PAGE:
If you’ve ever spent a long period of time with a group of children, then you know how difficult it can be to find ways to pass the time. Fortunately, there are things that you can do to make sure that everyone has fun together, such as playing fun card games!
If you love to play card games but are unsure if your favorites are child-friendly, then this list is for you. Before you teach the kids how to play euchre or poker, try out one of these fun card games that will be a lot easier for kids to understand and more likely to guarantee fun.
Why Kids Should Learn Card Games
Card games aren’t just an activity for a rainy day. Kids can benefit from several aspects of traditional card games. Card games help teach kids the following skills:
- Sportsmanship: Many card games such as I Doubt It and Uno are based on deception with rules put into place specifically to take a good-natured dig at other players. Learning how to accept these tricks gracefully and in the spirit of good humor is an important skill for children to learn early.
- Counting: Card games often include numerical sequences and keeping track of points. These are good exercises for helping children learn basic addition and subtraction. Card games also teach the recognition of symbols and rules.
- Memory: Many card games directed at children are designed as small tests of their memory and reflexes in response to memory. Over time these types of brain exercises can help build memory retention and mental quickness.
- Entertainment value: Unlike many more complicated board games, card games are easy to teach to others. Cards are also cheap and portable. This makes knowing simple card games a useful tool that kids can use to entertain themselves once they’ve been taught how to play by an adult. Cards are perfect for long car trips or camping.
- Mastery: Children who learn card games young often have an easier time picking up more complicated adult card games such as bridge or poker later in life. Cards can serve as a great hobby for people of all ages, and learning in childhood often leads the child to love playing cards as an adult.
In general, card games are a fun way for kids to occupy themselves while learning valuable skills at the same time. The best part is that there are dozens of card games you can teach kids, so there’s never an excuse for getting bored!
Tips for Helping Kids Play Card Games
Teaching kids how to play card games is a lot of fun, but it requires some patience too. It’s important to be proactive in teaching kids how to play cards rather than just leaving them to their own devices if you want to avoid arguments over the rules of the game later.
Here are a few tips for helping kids learn to play card games:
- Start small. Go with easier card games like Memory or Slap Jack before graduating kids to more complicated games like gin rummy.
- Keep it light. Even if you’re a competitive person, try to keep the attitude of the game casual to help teach the kids not to take the game so seriously. This can help you avoid tantrums later on.
- Write down the rules. Most card games come with rule guides, but these little flipbooks are often filled with tiny, difficult-to-read text. Write a simplified version of the rules in large print on a piece of notebook paper so kids can refer to them if they get stuck.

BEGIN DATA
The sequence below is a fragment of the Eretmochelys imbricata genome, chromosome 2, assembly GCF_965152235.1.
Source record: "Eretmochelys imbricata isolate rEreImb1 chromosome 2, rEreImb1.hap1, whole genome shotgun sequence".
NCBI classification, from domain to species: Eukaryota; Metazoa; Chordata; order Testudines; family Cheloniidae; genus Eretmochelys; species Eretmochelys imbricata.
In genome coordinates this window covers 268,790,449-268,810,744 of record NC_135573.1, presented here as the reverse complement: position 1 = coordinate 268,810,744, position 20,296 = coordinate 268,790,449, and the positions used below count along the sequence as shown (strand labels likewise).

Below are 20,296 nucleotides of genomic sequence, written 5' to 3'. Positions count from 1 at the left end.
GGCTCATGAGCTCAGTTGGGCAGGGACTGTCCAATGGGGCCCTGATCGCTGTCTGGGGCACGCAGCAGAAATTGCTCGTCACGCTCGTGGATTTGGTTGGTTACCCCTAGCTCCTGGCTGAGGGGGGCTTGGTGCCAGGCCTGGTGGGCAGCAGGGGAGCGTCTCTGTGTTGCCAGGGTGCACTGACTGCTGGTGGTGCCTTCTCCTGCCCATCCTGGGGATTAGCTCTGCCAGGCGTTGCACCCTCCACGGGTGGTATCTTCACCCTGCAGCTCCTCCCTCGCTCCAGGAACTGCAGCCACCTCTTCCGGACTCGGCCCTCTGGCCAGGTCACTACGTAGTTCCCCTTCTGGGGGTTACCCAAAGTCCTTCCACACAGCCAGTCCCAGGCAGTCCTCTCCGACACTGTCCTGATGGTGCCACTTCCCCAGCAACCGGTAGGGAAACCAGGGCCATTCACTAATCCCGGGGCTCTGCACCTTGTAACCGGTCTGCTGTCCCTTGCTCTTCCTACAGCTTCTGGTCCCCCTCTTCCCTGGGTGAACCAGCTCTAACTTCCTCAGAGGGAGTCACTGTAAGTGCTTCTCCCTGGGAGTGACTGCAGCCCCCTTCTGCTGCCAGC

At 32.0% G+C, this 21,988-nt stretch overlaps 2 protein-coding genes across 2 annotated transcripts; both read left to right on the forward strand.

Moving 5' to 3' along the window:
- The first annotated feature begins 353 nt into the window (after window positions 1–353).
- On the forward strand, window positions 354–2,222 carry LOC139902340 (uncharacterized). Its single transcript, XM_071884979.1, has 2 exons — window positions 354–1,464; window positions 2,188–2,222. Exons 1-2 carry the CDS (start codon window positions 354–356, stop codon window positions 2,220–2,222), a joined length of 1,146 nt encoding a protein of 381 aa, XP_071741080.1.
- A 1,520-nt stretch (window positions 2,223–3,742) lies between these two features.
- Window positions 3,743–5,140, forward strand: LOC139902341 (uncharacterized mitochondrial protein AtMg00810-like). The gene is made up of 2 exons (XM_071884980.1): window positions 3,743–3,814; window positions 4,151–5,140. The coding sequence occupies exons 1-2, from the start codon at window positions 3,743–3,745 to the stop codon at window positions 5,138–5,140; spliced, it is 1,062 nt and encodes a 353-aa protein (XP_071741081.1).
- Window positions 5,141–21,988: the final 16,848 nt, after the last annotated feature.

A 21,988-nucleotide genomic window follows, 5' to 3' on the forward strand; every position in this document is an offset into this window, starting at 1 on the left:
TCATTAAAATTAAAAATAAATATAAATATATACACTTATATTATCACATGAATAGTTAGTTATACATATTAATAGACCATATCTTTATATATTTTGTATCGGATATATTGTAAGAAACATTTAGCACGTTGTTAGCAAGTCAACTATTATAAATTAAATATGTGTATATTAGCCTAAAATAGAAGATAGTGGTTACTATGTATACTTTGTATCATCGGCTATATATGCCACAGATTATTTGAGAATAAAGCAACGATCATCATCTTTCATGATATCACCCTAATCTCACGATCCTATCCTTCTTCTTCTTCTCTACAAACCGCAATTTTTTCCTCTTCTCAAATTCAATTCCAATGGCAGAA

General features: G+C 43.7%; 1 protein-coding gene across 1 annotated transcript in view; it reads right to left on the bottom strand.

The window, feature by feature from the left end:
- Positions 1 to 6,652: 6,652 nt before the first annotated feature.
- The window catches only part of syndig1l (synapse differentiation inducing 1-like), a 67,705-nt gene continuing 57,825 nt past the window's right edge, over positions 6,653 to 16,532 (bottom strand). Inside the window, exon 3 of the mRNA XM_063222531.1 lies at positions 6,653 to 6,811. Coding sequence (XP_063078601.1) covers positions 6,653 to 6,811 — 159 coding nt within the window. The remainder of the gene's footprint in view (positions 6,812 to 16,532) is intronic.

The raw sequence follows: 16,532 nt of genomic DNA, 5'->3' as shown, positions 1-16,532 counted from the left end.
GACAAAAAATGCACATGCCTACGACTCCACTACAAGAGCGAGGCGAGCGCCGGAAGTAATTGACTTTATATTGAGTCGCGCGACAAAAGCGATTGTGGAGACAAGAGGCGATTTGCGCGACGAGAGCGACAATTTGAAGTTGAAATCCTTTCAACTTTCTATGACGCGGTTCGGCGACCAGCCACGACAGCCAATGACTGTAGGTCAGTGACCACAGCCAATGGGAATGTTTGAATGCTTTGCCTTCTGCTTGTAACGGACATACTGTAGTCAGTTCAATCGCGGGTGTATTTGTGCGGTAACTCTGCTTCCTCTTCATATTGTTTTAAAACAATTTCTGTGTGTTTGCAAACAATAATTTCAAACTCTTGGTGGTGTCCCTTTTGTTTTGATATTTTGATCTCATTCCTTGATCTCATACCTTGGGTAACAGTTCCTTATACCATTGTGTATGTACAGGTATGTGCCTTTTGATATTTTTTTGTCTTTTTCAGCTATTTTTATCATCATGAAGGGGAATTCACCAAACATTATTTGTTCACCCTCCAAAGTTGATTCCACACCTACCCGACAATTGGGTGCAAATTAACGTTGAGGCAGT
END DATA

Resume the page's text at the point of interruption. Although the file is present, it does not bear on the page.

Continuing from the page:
- Supervise the first few rounds. Even if you think the kids have the idea of the game they’re playing, it’s a good idea to watch the first few rounds of the game so you can correct any mistakes and clarify the rules as you go. This will also allow you to give advice to kids if they struggle at first.
Choosing Card Games for Kids
When it comes to choosing card games for kids, there are a few different factors you need to look at. Here are a few ways to determine which card games to introduce to kids:
- Recommended age group: Most card games (even games played with a traditional 52-card deck) have a recommended age group that they’re designed for.
- Temperament: Some children may still be getting a grasp on cooperative play, and you might want to avoid more competitive games that involve slapping or stealing cards for kids who are high-spirited or cutthroat while playing.
Keep in mind that in many cases, there are kid’s versions of playing cards with bigger, brighter numbers or easier-to-read symbols than the ones found on traditional card decks. These decks might be more suitable for children who are being introduced to card games for the first time.
Can Kids Play Card Games On Their Own?
Once children understand the basic rules of a card game, they can generally be left to play the game on their own with a pad to help keep score.
Older children (ages seven and up) tend to be able to play cards without supervision more easily than younger ones. This is because they have a better grasp on the rules and on their emotions when they lose.
15 Card Games to Keep Kids From Getting Bored
1. Go Fish
The objective of a game of Go Fish is to collect all four suits of any given number. For example, if you’re collecting number 8s, you are going to need to show that you have card number 8 in hearts, spades, clubs, and diamonds. At the end of the game, the player who has collected the most “sets” wins!